For the most part, NASCAR has been able to steer clear of these issues, building their fan base with 43 fan-friendly, clean-cut drivers who may speak their mind but don’t break the law. And that image remains because the people that choose to represent the sport display real personalities; they don’t fake it in front of the cameras, at least not all the time. I noted this more than ever in the offseason, attending a true NASCAR “party” for the first time in which I was able to meet drivers behind the scenes, get a true sense of how some people acted when the cameras were off and the limelight was away from them. And to be honest, these guys are no different than you and me. For the most part, the “young guns” of today haven’t let the fame get to their head, learning from veterans like Bill Elliott and Sterling Marlin and choosing to be a role model for the sport they love, not a disgrace.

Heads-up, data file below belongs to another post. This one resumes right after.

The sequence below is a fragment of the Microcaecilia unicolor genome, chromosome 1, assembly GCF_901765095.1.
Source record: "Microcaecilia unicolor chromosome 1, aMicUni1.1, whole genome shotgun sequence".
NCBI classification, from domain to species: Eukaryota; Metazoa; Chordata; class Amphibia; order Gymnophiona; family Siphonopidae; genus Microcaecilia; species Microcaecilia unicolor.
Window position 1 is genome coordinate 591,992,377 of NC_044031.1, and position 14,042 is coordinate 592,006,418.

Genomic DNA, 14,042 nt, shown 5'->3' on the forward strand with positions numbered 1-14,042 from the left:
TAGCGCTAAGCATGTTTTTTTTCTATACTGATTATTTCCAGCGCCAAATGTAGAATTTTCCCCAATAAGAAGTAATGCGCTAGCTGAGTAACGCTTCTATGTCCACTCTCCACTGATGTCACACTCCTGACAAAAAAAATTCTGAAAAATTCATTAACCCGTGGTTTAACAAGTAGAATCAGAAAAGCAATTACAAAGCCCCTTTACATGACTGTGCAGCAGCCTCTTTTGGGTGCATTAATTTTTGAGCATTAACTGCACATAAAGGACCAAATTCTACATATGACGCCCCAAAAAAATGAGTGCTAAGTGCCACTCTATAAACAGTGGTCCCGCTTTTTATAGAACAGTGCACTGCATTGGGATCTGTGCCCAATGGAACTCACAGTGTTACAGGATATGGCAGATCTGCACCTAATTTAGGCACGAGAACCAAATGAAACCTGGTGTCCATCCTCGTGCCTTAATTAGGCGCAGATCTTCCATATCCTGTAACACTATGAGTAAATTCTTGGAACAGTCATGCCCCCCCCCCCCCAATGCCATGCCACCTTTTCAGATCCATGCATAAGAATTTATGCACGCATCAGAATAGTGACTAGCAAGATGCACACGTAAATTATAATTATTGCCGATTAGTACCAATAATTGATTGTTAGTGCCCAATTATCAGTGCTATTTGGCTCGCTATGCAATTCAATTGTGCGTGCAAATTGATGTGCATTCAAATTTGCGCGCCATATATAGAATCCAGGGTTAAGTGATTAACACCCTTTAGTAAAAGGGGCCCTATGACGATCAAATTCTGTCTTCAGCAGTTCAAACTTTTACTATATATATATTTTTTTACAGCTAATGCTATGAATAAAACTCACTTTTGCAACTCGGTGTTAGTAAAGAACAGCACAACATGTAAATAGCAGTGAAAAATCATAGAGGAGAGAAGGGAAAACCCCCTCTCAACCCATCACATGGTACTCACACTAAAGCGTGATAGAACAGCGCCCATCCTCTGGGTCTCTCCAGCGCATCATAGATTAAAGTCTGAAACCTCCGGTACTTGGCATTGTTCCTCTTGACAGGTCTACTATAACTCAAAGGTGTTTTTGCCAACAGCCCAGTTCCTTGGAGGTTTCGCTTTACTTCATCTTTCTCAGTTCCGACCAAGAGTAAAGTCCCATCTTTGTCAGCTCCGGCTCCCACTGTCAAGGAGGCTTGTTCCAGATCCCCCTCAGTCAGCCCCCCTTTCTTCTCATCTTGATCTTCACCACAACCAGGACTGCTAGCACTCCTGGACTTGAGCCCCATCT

As the sport continues to evolve, however, there will be growing pains, and we have seen some recently. 2005 brought its share of challenges to the sport in the form of rules violations, drug suspensions, and increasing instances of misbehavior both on and off the track. Between Robby Gordon’s helmet-throwing incident at New Hampshire, Shane Hmiel’s personal drug hell, and Kurt Busch’s arrest, NASCAR was working overtime to plug an increasing number of holes in the PR dam. Not only that, but the disturbing trend of drivers and owners breaking contract midstream continued to the point that loyalty, one of the founding principles upon which the sport has prospered, may now be a thing of the past, if not in serious jeopardy. Long-standing relationships with drivers and teams have been severed over money and image, and the continuing influx of money and power may keep teams like the Jeff Gordon-Hendrick or Mark Martin-Roush lifelong deals from ever happening again.